Children of immigrants seek math, science

Sep 14, 2006

A U.S. researcher has determined children of immigrants are more likely to pursue math and science as pathways to upward mobility.

The study by Vivian Tseng, a program officer with New York's William Grant Foundation, found children of immigrants are more likely to pursue math and science in college than are students from the same ethnic groups whose families have been in the United States for generations.

Additionally, the study found the pursuit of math and science is not isolated to one immigrant group, but exists for children of Latino, Afro-Caribbean and European immigrants.

"For child development researchers, this growth in immigration raises important questions about how children of immigrants are faring in school and work and how the challenges and opportunities of immigration influence how they fare," she said.

Tseng surveyed nearly 800 college students between the ages of 18 and 25 about their aspirations. She also collected data on their majors from the large, urban university they attended.

Students from immigrant families and children of immigrants were defined as those with at least one immigrant parent.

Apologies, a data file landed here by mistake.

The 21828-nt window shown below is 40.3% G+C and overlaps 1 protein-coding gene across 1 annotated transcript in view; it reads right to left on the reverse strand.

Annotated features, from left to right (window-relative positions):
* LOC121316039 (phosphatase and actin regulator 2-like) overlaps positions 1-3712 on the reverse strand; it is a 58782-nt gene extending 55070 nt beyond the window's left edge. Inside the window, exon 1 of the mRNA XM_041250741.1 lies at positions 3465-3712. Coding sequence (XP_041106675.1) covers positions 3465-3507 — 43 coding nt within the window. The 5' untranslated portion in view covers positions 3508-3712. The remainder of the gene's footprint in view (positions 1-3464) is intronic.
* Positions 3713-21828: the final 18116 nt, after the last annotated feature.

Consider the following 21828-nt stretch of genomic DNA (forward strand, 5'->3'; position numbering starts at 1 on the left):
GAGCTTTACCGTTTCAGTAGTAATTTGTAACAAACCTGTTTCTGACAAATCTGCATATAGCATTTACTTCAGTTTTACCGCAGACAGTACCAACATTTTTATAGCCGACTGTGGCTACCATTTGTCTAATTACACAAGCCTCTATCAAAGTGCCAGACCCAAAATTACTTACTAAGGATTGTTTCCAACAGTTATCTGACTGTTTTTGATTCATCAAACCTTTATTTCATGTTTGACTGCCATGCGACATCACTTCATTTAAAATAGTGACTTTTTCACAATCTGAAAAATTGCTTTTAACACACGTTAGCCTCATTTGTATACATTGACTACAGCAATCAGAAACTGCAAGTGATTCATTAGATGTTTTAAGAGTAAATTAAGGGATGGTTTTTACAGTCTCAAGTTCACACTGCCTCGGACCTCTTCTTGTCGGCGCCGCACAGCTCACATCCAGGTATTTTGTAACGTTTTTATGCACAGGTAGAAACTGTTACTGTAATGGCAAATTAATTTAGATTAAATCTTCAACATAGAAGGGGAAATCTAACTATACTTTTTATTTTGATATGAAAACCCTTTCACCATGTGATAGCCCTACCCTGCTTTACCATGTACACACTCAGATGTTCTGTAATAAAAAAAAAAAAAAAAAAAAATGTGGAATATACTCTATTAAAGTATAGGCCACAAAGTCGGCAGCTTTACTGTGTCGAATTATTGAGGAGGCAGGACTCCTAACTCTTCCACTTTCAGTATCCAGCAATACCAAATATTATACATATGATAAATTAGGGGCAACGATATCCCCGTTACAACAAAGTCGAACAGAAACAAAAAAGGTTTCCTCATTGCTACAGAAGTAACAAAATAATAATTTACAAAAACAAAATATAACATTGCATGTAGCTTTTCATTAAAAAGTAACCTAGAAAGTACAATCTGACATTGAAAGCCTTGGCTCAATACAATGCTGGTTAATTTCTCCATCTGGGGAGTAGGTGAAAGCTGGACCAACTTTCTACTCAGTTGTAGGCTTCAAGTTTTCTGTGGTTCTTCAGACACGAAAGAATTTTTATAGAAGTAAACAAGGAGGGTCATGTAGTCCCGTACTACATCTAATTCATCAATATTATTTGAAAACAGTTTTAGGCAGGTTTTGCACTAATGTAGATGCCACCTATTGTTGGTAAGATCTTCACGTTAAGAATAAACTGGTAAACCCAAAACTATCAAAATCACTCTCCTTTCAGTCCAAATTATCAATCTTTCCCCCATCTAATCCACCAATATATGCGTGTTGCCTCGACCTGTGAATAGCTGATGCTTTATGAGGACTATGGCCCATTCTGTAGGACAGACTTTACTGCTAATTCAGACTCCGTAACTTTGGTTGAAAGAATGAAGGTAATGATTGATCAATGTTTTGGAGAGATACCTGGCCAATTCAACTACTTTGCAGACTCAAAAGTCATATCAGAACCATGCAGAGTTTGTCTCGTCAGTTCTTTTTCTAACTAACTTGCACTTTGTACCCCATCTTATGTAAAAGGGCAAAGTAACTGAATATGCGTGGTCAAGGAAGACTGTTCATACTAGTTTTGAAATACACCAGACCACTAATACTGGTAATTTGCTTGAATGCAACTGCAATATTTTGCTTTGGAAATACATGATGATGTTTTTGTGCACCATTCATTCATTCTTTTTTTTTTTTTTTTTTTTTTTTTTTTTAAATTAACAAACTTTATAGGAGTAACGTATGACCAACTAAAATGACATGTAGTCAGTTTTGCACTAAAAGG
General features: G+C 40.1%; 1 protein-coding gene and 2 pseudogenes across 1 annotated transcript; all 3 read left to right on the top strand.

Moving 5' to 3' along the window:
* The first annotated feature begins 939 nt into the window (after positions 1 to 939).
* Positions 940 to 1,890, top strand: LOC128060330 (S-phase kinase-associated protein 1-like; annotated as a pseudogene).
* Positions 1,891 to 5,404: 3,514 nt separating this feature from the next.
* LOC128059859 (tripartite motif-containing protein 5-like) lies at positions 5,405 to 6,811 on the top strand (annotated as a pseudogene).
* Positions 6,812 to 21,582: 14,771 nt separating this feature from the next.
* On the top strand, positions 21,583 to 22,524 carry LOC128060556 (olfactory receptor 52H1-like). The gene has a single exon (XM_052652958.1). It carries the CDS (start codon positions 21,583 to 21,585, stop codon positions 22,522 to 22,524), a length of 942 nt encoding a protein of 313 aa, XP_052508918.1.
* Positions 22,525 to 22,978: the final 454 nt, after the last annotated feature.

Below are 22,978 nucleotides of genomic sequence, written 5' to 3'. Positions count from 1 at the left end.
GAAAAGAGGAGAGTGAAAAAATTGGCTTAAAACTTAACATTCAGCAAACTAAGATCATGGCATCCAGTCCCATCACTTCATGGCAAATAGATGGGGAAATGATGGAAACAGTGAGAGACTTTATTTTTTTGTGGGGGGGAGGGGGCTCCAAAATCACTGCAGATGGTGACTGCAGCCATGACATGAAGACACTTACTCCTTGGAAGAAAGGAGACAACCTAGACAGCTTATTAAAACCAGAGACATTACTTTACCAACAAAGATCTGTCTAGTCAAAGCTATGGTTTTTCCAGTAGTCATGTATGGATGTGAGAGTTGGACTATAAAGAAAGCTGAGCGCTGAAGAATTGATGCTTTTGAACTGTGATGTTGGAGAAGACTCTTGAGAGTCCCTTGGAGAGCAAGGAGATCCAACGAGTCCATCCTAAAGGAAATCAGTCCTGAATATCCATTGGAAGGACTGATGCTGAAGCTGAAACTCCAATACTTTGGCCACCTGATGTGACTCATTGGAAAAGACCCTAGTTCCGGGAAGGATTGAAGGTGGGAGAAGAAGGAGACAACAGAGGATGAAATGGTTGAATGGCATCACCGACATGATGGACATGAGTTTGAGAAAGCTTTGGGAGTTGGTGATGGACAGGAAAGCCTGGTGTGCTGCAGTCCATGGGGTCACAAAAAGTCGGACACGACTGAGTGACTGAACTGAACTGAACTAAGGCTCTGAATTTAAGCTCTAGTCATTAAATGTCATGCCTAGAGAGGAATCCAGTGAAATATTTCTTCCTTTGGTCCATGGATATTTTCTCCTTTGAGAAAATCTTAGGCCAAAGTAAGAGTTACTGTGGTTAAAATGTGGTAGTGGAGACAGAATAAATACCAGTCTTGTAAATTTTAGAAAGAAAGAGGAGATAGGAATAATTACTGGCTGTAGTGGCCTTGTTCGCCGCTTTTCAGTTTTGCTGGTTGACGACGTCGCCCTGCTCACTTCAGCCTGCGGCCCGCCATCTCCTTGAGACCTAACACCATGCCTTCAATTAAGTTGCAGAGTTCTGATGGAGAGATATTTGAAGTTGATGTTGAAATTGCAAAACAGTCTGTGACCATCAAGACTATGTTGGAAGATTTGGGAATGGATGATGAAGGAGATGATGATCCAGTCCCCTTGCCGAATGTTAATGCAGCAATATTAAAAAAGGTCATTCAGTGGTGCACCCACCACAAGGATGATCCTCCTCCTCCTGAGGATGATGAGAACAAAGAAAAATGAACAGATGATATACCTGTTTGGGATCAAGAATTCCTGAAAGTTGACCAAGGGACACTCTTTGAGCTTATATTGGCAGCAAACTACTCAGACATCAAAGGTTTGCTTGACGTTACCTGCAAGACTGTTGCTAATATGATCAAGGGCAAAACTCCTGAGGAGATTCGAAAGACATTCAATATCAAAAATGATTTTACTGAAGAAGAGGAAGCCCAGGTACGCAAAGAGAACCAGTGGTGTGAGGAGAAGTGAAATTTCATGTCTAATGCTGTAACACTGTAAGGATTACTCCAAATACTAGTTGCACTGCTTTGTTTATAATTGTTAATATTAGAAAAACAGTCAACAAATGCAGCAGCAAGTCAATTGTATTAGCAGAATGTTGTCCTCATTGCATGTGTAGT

The study appears in the September/October issue of the journal Child Development.

Copyright 2006 by United Press International

Explore further: Education Dept awards $75M in innovation grants

add to favorites email to friend print save as pdf

Related Stories

US adults score below average on worldwide test

Oct 08, 2013

In math, reading and problem-solving using technology—all skills considered critical for global competitiveness and economic strength—American adults scored below the international average on a global test, according ...

US House votes for more advanced-degree visas (Update)

Nov 30, 2012

The U.S. House of Representatives voted Friday to make green cards accessible to foreign students graduating with advanced science and math degrees from U.S. universities, setting up what is expected to be a turbulent battle ...

Recommended for you

Research band at Karolinska tuck Dylan gems into papers

22 hours ago

(Phys.org) —A 17-year old bet among scientists at the Karolinska Institute has been a wager that whoever wrote the most articles with Dylan quotes before they retired would get a free lunch. Results included ...

A simulation game to help people prep for court

Sep 25, 2014

Preparing for court and appearing before a judge can be a daunting experience, particularly for people who are representing themselves because they can't afford a lawyer or simply don't know all the ropes ...

When finding 'nothing' means something

Sep 25, 2014

Scientists usually communicate their latest findings by publishing results as scientific papers in journals that are almost always accessible online (albeit often at a price), ensuring fast sharing of latest ...

User comments : 0